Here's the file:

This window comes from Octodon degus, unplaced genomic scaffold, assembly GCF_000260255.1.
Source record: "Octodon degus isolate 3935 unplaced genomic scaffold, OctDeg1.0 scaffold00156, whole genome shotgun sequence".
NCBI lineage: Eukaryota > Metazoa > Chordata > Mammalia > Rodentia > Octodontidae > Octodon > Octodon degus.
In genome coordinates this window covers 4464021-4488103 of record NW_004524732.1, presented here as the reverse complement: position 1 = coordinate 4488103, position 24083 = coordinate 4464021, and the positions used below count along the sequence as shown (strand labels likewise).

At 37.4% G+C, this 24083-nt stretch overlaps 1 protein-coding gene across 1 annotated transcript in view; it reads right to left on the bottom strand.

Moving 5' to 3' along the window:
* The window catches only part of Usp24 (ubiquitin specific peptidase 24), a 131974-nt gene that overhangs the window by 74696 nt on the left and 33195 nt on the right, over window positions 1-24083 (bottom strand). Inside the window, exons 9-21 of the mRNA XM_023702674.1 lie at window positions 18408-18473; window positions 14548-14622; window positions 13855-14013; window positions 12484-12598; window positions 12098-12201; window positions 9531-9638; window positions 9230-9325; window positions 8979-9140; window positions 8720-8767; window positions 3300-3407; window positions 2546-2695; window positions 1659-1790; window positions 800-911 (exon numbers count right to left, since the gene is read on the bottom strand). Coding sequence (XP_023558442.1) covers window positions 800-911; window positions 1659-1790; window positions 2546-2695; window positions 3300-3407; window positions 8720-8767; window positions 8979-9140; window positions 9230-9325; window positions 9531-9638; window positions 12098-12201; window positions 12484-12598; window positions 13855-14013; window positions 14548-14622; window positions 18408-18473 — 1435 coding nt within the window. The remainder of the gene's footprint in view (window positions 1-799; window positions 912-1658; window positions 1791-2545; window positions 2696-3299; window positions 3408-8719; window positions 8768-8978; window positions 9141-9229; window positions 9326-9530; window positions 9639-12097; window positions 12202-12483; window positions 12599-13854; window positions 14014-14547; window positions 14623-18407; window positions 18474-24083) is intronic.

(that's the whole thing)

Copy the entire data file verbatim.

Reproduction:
This window comes from Octodon degus, unplaced genomic scaffold, assembly GCF_000260255.1.
Source record: "Octodon degus isolate 3935 unplaced genomic scaffold, OctDeg1.0 scaffold00156, whole genome shotgun sequence".
NCBI lineage: Eukaryota > Metazoa > Chordata > Mammalia > Rodentia > Octodontidae > Octodon > Octodon degus.
In genome coordinates this window covers 4464021-4488103 of record NW_004524732.1, presented here as the reverse complement: position 1 = coordinate 4488103, position 24083 = coordinate 4464021, and the positions used below count along the sequence as shown (strand labels likewise).

At 37.4% G+C, this 24083-nt stretch overlaps 1 protein-coding gene across 1 annotated transcript in view; it reads right to left on the bottom strand.

Moving 5' to 3' along the window:
* The window catches only part of Usp24 (ubiquitin specific peptidase 24), a 131974-nt gene that overhangs the window by 74696 nt on the left and 33195 nt on the right, over window positions 1-24083 (bottom strand). Inside the window, exons 9-21 of the mRNA XM_023702674.1 lie at window positions 18408-18473; window positions 14548-14622; window positions 13855-14013; window positions 12484-12598; window positions 12098-12201; window positions 9531-9638; window positions 9230-9325; window positions 8979-9140; window positions 8720-8767; window positions 3300-3407; window positions 2546-2695; window positions 1659-1790; window positions 800-911 (exon numbers count right to left, since the gene is read on the bottom strand). Coding sequence (XP_023558442.1) covers window positions 800-911; window positions 1659-1790; window positions 2546-2695; window positions 3300-3407; window positions 8720-8767; window positions 8979-9140; window positions 9230-9325; window positions 9531-9638; window positions 12098-12201; window positions 12484-12598; window positions 13855-14013; window positions 14548-14622; window positions 18408-18473 — 1435 coding nt within the window. The remainder of the gene's footprint in view (window positions 1-799; window positions 912-1658; window positions 1791-2545; window positions 2696-3299; window positions 3408-8719; window positions 8768-8978; window positions 9141-9229; window positions 9326-9530; window positions 9639-12097; window positions 12202-12483; window positions 12599-13854; window positions 14014-14547; window positions 14623-18407; window positions 18474-24083) is intronic.